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Frost Spikes 4 -- The Clubs?!

 
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rjlittlefield



Joined: 06 May 2005
Posts: 727
Location: Richland, WA, USA

PostPosted: Fri Mar 03, 2006 10:17 pm    Post subject: Frost Spikes 4 -- The Clubs?! Reply with quote

Yep, more weird frost.

I have previously posted several times about the strange clumps of long thin straight ice crystals that have been forming on my deck this year.

Last night the weather was different, I guess. What formed were generally a lot more horizontal, and instead of being long, thin, and sharp, they were shorter, with clubbed ends. Many of them also appeared to have grown in stages, having rings like fish scales. The temperature must have been right at freezing when I shot these -- you can see drops of liquid water on the wood.



Here is the same clump at two scales.




Canon 300D, Sigma 105mm at 1:1 + crops, f/22, strobe at 6",.

Previous postings [1], [2], [3].

--Rik
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S. Alden
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PostPosted: Sat Mar 04, 2006 5:02 am    Post subject: Reply with quote

Beautiful. These are interesting in the way they took their form. They look like crystal rods.
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nephiliim



Joined: 23 Mar 2005
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PostPosted: Sat Mar 04, 2006 7:28 am    Post subject: Reply with quote

These chrystals look like the ones I shot a while ago, they remind me of sugar chrystals. I like your composition better though.. what kind of wood are they growing in anyway? Those other spikes where beautifull too.

All the best,

Tom B
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rjlittlefield



Joined: 06 May 2005
Posts: 727
Location: Richland, WA, USA

PostPosted: Sat Mar 04, 2006 8:19 am    Post subject: Reply with quote

nephiliim wrote:
These chrystals look like the ones I shot a while ago, they remind me of sugar chrystals. I like your composition better though.. what kind of wood are they growing in anyway? Those other spikes where beautifull too.

Thanks for the kind words!

The wood is "redwood", aged 9 and 12 years by hot sun in a dry climate, with an application of Thompson's Wood Protector every 2-3 years. I'm not sure exactly what species the local lumberyard calls "redwood". Thompson's Wood Protector is a non-drying light oil that soaks into the wood. It is very different from other Thompson's products such as Water Seal that harden on the surface.

I was surprised by the squarish shape of some of these crystals, particularly the second photo (third clump). I would have expected hexagonal shapes, by analogy with snowflakes. Perhaps these crystals are hexagonal on some axis that we can't see, and just appear square from the view point of these photos. Sugar crystals are naturally cubic, so it makes sense that they would look like this.

I do not recall seeing crystals like these in previous years, and they are so unique and obvious that I think I would have noticed. They are not forming on other surfaces, only the deck and railings that are made of the same material. I have a lot of other wood around, different kinds and not oiled, none of these crystals on those surfaces. I suspect the crystals have something to do with the oil, and I like MikeBinOklahoma's suggestion that the product has been reformulated. But exactly how the oil could do this, I have no idea. It's easy for me to imagine that the oil affects the start of crystal growth, but once it gets off the surface, why doesn't it revert to growing like standard frost or snowflakes?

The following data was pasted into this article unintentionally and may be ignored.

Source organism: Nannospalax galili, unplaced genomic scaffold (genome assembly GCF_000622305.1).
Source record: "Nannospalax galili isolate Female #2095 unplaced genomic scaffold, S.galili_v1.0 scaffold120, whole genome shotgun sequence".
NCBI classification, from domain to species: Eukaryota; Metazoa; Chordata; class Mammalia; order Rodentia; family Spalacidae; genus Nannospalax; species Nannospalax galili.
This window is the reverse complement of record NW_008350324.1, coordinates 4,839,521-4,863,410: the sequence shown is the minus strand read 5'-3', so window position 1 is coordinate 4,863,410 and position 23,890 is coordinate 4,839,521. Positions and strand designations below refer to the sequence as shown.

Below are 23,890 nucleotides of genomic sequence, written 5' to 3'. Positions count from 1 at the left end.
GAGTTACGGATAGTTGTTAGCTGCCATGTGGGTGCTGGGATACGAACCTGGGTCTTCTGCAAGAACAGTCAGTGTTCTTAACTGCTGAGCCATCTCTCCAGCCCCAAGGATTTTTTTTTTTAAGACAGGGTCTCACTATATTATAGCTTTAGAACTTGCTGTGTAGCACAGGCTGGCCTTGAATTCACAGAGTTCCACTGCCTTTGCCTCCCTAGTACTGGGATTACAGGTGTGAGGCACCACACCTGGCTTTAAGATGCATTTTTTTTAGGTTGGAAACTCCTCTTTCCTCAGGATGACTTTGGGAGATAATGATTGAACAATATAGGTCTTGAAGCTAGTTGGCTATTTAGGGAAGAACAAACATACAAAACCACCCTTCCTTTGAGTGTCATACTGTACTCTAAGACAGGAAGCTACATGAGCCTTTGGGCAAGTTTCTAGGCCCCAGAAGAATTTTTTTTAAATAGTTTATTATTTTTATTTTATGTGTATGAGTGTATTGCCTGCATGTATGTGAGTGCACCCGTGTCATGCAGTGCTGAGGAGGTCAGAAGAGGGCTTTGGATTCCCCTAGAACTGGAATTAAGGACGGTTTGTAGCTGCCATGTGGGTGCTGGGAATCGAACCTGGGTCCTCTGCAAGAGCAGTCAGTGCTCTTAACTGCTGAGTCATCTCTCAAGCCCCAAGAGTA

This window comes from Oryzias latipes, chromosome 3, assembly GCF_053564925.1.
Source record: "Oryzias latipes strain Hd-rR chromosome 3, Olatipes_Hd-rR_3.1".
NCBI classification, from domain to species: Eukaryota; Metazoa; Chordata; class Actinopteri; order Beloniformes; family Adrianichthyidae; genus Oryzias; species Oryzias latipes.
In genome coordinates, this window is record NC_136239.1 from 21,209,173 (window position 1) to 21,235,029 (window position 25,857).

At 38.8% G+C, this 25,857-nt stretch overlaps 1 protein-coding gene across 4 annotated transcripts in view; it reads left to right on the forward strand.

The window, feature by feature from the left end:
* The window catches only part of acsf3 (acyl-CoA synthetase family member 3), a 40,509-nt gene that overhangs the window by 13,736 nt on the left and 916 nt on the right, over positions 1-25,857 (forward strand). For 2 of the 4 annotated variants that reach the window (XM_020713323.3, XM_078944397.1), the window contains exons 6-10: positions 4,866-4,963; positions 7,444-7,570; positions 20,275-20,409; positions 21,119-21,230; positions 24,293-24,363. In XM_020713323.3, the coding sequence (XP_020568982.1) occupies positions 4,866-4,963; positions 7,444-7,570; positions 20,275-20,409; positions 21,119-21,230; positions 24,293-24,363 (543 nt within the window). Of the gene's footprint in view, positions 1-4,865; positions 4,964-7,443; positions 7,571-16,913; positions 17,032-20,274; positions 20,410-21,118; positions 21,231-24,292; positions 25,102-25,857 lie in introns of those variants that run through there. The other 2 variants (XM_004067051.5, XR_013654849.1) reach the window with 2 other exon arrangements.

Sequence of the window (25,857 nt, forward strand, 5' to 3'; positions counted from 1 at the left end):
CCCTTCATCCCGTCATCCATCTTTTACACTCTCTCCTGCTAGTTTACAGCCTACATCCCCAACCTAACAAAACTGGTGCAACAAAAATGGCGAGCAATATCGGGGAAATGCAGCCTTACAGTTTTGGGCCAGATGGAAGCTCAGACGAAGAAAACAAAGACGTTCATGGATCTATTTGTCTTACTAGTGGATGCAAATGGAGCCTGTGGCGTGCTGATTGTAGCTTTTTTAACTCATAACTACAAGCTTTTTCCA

--Rik
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nephiliim



Joined: 23 Mar 2005
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PostPosted: Sat Mar 04, 2006 8:45 am    Post subject: Reply with quote

Maybe it's because of the oil-drenched wood. The water may stay on top of it and therefore can easier form crystals. The ones I mensioned earlier where formed on succulents, those have a bit greasy top layer to protect them form drought

All the best,

Tom
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rjlittlefield



Joined: 06 May 2005
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Location: Richland, WA, USA

PostPosted: Sat Mar 04, 2006 12:26 pm    Post subject: Reply with quote

Here are another couple of images that you might find interesting. Notice the wide variety of crystals forms: clear block ice in the center of the cluster, with more conventional feathery frost around the outside.



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Ken Ramos
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Joined: 04 May 2004
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PostPosted: Sat Mar 04, 2006 9:42 pm    Post subject: Reply with quote

Beautiful photographs Rik. They look a lot like mineral deposits of some sort. Very Happy
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MacroMike
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PostPosted: Sat Mar 04, 2006 10:12 pm    Post subject: Reply with quote

Hello Rik.

Awesome images that make me want to eat a York Peppermint Patty for some strange reason.

It's interesting how they seem to form in stages and gradually increase in size as they grow outward.
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MikeBinOKlahoma



Joined: 20 Nov 2004
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PostPosted: Sun Mar 05, 2006 3:18 am    Post subject: Reply with quote

These recurring mysteries are very interesting. I like the ones you posted in the origin of this thread better than the later ones. Just a taste thing, I think. No particular reason.
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